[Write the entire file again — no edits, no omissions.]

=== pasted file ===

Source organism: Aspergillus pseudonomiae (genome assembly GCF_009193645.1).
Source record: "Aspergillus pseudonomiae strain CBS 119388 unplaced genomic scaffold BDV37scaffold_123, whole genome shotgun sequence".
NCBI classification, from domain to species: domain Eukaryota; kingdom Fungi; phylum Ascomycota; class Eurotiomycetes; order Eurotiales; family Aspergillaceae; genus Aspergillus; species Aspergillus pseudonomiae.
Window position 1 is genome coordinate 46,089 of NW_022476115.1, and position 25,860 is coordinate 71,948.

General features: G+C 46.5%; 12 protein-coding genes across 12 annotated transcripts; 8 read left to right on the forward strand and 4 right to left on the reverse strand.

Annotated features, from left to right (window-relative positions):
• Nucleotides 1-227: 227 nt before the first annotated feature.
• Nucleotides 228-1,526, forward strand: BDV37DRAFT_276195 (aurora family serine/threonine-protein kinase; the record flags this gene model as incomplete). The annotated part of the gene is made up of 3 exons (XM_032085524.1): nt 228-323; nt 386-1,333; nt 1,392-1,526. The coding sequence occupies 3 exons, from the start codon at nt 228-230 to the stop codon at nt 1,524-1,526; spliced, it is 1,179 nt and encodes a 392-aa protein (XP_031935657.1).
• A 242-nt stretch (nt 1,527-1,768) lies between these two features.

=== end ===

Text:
Source organism: Aspergillus pseudonomiae (genome assembly GCF_009193645.1).
Source record: "Aspergillus pseudonomiae strain CBS 119388 unplaced genomic scaffold BDV37scaffold_123, whole genome shotgun sequence".
NCBI classification, from domain to species: domain Eukaryota; kingdom Fungi; phylum Ascomycota; class Eurotiomycetes; order Eurotiales; family Aspergillaceae; genus Aspergillus; species Aspergillus pseudonomiae.
Window position 1 is genome coordinate 46,089 of NW_022476115.1, and position 25,860 is coordinate 71,948.

General features: G+C 46.5%; 12 protein-coding genes across 12 annotated transcripts; 8 read left to right on the forward strand and 4 right to left on the reverse strand.

Annotated features, from left to right (window-relative positions):
• Nucleotides 1-227: 227 nt before the first annotated feature.
• Nucleotides 228-1,526, forward strand: BDV37DRAFT_276195 (aurora family serine/threonine-protein kinase; the record flags this gene model as incomplete). The annotated part of the gene is made up of 3 exons (XM_032085524.1): nt 228-323; nt 386-1,333; nt 1,392-1,526. The coding sequence occupies 3 exons, from the start codon at nt 228-230 to the stop codon at nt 1,524-1,526; spliced, it is 1,179 nt and encodes a 392-aa protein (XP_031935657.1).
• A 242-nt stretch (nt 1,527-1,768) lies between these two features.